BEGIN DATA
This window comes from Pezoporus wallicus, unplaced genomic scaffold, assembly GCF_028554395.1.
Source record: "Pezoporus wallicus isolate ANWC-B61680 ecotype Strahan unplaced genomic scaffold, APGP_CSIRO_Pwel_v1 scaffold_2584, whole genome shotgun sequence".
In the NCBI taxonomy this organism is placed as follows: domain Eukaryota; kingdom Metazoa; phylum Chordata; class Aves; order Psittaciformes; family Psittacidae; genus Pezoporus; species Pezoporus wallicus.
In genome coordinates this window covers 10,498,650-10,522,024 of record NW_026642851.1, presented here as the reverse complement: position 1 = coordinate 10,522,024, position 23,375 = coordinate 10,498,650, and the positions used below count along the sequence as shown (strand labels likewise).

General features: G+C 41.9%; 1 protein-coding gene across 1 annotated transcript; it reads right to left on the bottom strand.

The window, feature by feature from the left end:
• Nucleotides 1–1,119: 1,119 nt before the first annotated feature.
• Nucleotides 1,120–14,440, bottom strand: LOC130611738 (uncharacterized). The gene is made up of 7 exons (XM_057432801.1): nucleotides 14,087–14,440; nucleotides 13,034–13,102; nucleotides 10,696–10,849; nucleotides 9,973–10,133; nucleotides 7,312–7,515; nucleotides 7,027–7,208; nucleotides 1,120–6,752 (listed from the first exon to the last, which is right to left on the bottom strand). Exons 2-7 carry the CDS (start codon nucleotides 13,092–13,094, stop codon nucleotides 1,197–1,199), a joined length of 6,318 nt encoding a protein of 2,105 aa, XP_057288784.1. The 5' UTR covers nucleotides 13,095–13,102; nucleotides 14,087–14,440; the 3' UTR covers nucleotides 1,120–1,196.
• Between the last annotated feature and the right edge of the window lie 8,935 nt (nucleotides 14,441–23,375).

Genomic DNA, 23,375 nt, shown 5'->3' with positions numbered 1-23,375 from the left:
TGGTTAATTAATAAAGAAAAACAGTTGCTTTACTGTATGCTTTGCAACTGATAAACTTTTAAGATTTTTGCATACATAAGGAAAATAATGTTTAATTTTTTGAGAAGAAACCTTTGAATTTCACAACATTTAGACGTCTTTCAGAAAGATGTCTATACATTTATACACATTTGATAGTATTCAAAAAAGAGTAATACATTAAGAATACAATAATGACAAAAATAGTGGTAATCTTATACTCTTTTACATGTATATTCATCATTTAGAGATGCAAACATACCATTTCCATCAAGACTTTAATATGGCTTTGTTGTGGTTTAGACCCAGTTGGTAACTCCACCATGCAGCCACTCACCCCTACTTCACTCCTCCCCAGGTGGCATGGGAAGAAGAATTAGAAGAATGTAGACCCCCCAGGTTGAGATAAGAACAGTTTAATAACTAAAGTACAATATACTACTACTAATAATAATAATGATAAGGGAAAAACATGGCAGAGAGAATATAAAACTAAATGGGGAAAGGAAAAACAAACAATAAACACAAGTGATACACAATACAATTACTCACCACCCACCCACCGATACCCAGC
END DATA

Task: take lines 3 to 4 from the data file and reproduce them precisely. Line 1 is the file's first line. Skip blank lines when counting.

In the NCBI taxonomy this organism is placed as follows: domain Eukaryota; kingdom Metazoa; phylum Chordata; class Aves; order Psittaciformes; family Psittacidae; genus Pezoporus; species Pezoporus wallicus.
In genome coordinates this window covers 10,498,650-10,522,024 of record NW_026642851.1, presented here as the reverse complement: position 1 = coordinate 10,522,024, position 23,375 = coordinate 10,498,650, and the positions used below count along the sequence as shown (strand labels likewise).